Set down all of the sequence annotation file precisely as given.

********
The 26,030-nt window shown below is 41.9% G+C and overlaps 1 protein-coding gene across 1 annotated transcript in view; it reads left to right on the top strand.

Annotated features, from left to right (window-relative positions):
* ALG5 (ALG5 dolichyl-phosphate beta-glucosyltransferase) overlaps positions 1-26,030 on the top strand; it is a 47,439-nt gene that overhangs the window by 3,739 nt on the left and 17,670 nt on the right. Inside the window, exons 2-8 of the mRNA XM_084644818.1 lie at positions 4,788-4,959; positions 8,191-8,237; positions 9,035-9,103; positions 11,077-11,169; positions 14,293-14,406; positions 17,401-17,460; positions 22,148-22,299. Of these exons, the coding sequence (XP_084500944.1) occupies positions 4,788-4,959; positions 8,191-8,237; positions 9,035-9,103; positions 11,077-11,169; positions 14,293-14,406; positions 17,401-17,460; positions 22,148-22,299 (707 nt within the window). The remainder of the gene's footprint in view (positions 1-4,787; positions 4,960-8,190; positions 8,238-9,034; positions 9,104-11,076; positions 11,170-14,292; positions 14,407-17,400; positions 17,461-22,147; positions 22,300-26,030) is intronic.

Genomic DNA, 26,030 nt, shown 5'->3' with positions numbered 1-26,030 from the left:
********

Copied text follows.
The 26,030-nt window shown below is 41.9% G+C and overlaps 1 protein-coding gene across 1 annotated transcript in view; it reads left to right on the top strand.

Annotated features, from left to right (window-relative positions):
* ALG5 (ALG5 dolichyl-phosphate beta-glucosyltransferase) overlaps positions 1-26,030 on the top strand; it is a 47,439-nt gene that overhangs the window by 3,739 nt on the left and 17,670 nt on the right. Inside the window, exons 2-8 of the mRNA XM_084644818.1 lie at positions 4,788-4,959; positions 8,191-8,237; positions 9,035-9,103; positions 11,077-11,169; positions 14,293-14,406; positions 17,401-17,460; positions 22,148-22,299. Of these exons, the coding sequence (XP_084500944.1) occupies positions 4,788-4,959; positions 8,191-8,237; positions 9,035-9,103; positions 11,077-11,169; positions 14,293-14,406; positions 17,401-17,460; positions 22,148-22,299 (707 nt within the window). The remainder of the gene's footprint in view (positions 1-4,787; positions 4,960-8,190; positions 8,238-9,034; positions 9,104-11,076; positions 11,170-14,292; positions 14,407-17,400; positions 17,461-22,147; positions 22,300-26,030) is intronic.

Genomic DNA, 26,030 nt, shown 5'->3' with positions numbered 1-26,030 from the left: